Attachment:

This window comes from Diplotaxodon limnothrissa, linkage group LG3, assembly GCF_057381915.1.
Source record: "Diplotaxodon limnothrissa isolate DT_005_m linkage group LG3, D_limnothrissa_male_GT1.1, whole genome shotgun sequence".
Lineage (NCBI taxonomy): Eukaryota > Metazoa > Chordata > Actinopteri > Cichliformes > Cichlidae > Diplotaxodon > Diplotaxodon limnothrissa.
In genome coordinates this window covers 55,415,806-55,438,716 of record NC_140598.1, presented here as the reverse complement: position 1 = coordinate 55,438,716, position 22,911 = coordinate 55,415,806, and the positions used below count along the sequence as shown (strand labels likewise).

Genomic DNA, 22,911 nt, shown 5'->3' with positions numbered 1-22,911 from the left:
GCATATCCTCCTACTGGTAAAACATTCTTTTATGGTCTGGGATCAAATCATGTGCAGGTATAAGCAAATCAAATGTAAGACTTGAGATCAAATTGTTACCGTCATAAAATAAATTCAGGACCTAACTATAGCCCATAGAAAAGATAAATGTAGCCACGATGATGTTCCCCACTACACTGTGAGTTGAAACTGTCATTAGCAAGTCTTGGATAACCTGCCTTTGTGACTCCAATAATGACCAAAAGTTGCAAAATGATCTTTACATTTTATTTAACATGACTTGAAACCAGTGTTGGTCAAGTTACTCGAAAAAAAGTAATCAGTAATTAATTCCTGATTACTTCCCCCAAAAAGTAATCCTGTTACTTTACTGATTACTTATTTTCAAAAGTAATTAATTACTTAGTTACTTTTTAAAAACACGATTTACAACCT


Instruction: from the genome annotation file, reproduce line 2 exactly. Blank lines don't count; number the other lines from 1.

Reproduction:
Source record: "Diplotaxodon limnothrissa isolate DT_005_m linkage group LG3, D_limnothrissa_male_GT1.1, whole genome shotgun sequence".